ODI bowling nominees

Saeed strikes, Mitch monsters

Saeed strikes, Mitch monsters

Seamers, swingers, spinners and out and out speed demons - all in the ODI bowling shortlist
Abhishek Purohit January 9, 2014

Click here for the ODI batting shortlist

Saeed Ajmal
5 for 24 v India

third ODI, Delhi
Ajmal's five-wicket haul was the best performance by a Pakistan spinner in India. He displayed his full range, getting his first three wickets leg-before with different types of deliveries. Suresh Raina was trapped with a flighted one, R Ashwin went back to a quicker ball, and Bhuvneshwar Kumar had no clue about a doosra. Ravindra Jadeja found out how hard it was to hit out against Ajmal, holing out to long-on to give the bowler his fifth.

Nuwan Kulasekara
5 for 22 v Australia

third ODI, Brisbane
High-quality inswing bowling from Kulasekara sent Australia plummeting to 74 all out, the lateness of the movement making him almost unplayable. The deliveries that bowled Michael Clarke and Moises Henriques began about a metre outside off stump, and only began to move when the batsmen were already committed to the stroke. George Bailey offered no stroke first ball to a delivery he believed to be passing safely outside off stump, but it swerved in to strike him plumb in front.

Ravindra Jadeja
5 for 36 v West Indies

Champions Trophy, The Oval
When Jadeja was brought on in this Champions Trophy match, West Indies had marched to 92 for 1 in 17 overs, and Johnson Charles was timing everything he hit. India were staring at a big chase, but Jadeja turned the game. Some spun and some didn't. Most were headed for the stumps, but at different speeds. Five of them got wickets, two lbws, including Charles, and one bowled. West Indies went from 103 for 1 to 182 for 9, and India into the semi-final.

Shahid Afridi
7 for 12 v West Indies

first ODI, Georgetown
This had to be one of the great all-round performances in ODIs. Having taken no wickets in six previous ODIs, Afridi quashed all doubts about his bowling with the second best one-day figures of all time. After pulverising 76 runs off 55 balls, he was brought on only as the sixth bowler, but there was no stopping him. His mix of legspinners, quick sliders, the occasional googly and even the odd offbreak proved too much for West Indies, who went from 41 for 3 to 98 all out.

Lonwabo Tsotsobe
4 for 22 v Sri Lanka

third ODI, Pallekele
Tsotsobe kept a struggling South Africa alive in the series, helping them beat Sri Lanka at home for the first time in close to 20 years. He took three early wickets in a six-over spell in which he extracted bounce and produced seam movement. Tillakaratne Dilshan spooned a catch to cover, Kumar Sangakkara chased one that moved away, and Upul Tharanga, undone by Tsotsobe's bounce, edged to slip. Sri Lanka were 16 for 3, and South Africa were in control for the first time in the series.

Mitchell Johnson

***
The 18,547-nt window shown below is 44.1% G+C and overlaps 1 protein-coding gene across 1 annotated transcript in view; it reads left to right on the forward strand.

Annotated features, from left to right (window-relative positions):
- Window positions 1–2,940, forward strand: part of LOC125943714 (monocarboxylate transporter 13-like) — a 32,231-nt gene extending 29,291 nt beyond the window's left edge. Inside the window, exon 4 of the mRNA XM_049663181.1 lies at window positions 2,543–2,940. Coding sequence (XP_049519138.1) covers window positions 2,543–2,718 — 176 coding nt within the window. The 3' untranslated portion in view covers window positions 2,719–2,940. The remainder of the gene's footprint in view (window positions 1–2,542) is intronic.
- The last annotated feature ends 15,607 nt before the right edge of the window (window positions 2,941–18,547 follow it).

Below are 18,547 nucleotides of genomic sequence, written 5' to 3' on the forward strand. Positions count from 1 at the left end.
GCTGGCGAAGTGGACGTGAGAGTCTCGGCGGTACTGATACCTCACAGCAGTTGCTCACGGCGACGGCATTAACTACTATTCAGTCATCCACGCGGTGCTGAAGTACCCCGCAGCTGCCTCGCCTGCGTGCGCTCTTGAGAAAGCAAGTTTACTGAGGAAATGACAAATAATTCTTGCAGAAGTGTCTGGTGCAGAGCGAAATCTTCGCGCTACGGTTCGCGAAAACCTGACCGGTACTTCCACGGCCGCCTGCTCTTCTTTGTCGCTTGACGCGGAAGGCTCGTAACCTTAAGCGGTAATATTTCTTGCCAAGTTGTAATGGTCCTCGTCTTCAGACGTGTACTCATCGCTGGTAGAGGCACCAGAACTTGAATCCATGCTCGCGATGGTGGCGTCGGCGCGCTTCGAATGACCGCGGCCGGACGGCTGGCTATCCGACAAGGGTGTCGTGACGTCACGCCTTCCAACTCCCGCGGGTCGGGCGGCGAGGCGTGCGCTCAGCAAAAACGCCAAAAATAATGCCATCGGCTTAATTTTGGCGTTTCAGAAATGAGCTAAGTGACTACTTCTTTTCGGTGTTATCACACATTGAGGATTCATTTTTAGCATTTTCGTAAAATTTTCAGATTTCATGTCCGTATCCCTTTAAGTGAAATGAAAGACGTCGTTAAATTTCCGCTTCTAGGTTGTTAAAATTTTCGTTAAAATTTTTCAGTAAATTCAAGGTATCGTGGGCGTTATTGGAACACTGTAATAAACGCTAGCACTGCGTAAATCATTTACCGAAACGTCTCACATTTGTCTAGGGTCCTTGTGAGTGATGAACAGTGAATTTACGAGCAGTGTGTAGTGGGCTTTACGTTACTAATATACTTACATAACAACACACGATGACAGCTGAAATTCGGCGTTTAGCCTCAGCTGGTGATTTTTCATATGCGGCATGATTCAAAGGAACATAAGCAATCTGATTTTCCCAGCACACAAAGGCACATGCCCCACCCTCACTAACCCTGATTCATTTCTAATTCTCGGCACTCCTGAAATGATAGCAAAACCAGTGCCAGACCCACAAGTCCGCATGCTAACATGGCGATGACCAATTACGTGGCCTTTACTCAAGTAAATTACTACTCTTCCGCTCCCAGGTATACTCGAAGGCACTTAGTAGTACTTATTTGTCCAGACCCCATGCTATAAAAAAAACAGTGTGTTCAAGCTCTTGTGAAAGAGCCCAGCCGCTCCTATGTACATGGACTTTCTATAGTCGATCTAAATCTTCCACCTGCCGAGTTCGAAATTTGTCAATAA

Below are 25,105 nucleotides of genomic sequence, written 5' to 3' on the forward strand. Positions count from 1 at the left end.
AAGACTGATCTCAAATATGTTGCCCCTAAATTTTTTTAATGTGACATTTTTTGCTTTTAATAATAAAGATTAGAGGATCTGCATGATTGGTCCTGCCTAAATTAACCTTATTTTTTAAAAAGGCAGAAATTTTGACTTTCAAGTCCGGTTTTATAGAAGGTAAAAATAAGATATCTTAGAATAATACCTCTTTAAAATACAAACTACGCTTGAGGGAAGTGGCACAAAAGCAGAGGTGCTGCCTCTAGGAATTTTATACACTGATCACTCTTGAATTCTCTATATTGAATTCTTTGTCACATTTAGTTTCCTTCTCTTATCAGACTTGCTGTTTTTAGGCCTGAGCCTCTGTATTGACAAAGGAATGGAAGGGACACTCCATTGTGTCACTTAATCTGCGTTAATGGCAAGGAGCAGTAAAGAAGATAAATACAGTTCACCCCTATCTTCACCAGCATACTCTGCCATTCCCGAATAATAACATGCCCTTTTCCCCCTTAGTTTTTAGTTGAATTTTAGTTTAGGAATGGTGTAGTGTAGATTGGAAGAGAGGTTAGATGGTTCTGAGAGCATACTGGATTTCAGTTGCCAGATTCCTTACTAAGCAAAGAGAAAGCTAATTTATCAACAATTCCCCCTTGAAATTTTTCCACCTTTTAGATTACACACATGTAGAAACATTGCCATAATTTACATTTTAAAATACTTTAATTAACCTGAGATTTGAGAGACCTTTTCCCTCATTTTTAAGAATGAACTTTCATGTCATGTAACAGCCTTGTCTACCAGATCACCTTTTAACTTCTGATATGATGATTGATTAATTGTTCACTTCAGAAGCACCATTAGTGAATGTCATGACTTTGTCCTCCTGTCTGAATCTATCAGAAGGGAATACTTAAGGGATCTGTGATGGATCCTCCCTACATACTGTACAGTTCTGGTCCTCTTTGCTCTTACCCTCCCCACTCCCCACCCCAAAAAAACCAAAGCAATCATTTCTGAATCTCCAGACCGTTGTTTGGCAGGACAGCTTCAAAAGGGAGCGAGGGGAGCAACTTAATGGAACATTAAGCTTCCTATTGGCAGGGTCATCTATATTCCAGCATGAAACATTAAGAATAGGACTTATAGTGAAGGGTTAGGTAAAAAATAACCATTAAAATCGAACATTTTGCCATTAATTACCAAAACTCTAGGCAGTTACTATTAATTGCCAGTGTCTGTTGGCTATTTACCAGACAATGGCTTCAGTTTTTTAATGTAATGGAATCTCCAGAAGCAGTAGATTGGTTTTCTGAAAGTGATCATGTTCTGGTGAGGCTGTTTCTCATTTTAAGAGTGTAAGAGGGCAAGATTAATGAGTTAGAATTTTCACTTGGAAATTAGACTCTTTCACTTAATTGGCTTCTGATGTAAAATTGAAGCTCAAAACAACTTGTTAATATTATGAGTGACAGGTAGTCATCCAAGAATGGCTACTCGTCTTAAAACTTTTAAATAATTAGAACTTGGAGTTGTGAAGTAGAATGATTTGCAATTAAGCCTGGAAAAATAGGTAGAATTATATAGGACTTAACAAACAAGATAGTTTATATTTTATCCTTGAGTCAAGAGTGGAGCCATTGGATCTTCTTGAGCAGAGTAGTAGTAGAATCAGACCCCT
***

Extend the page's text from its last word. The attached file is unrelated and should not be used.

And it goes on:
4 for 46 v India

third ODI, Mohali
Australia and India scored 3596 runs in 11 innings over six games in this series. Even in conditions so cruel for bowlers, Johnson roughed up the Indians twice with pace and bounce, prompting Sachin Tendulkar, at his retirement press conference, to predict that the fast bowler would be a factor in the Ashes. In Mohali, Johnson reduced India to 154 for 6. Suresh Raina and Ravindra Jadeja fell to short deliveries, while Yuvraj Singh went first ball, fishing at one that left him from back of a length.

Rubel Hossain
6 for 26 v New Zealand

first ODI, Mirpur
Rubel became only the second Bangladeshi, after Mashrafe Mortaza, to take six wickets in an ODI, his hat-trick turning the game on its head. New Zealand needed 86 off 60 with seven wickets remaining when Rubel, having already dismissed Ross Taylor, began his third over. Corey Anderson, who had swung four sixes, missed a slog at a slower one. Brendon McCullum sliced the next delivery to backward point, and James Neesham was strangled down the leg side off the hat-trick ball. Fittingly, Mashrafe caught Grant Elliott to end the game and give Rubel his sixth.

Dale Steyn
6 for 39 v Pakistan

second ODI, Port Elizabeth
Bowling like the poison-tipped spearhead he is, Steyn took six wickets with little support from the other end. He bowled Nasir Jamshed fifth ball with a full one and claimed Mohammad Hafeez for the 15th time in 28 innings with a short one that was nicked behind. Steyn then came back to puncture Pakistan at the end and claim his best ODI figures. South Africa, however, lost by one run.

Click here for the ODI batting shortlist

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Comments have now been closed for this article

Posted by karan on (January 14, 2014, 8:04 GMT)

Shahid Afridi`s bowling 7 for 12 was the best from rest.

Posted by Dummy4 on (January 14, 2014, 11:53 GMT)

Shahid Afridi's 7-12 performance was best in 2013

Posted by Dummy4 on (January 14, 2014, 14:31 GMT)

shahid afridi boom boom was best in 2013

Posted by Dummy4 on (January 14, 2014, 15:10 GMT)

Shahid Afridi's 7-12 performance was best in 2013

Posted by Dummy4 on (January 14, 2014, 19:40 GMT)

shahid afridi....boom boom

Posted by israr on (January 15, 2014, 7:09 GMT)

boom boom should be winner

Posted by Rahul on (January 15, 2014, 15:43 GMT)

Dale Steyn against pakistan

Posted by Dummy4 on (January 15, 2014, 16:18 GMT)

I think there is a clear winner, unless no bias. 2nd best bowling figures in the history of ODI cricket.

Posted by Android on (January 16, 2014, 2:24 GMT)

I think Shahid Afridi and after that its Rubel Hossain

Posted by Dummy4 on (January 16, 2014, 2:37 GMT)

100 percent sure the one and only Shahid afridi

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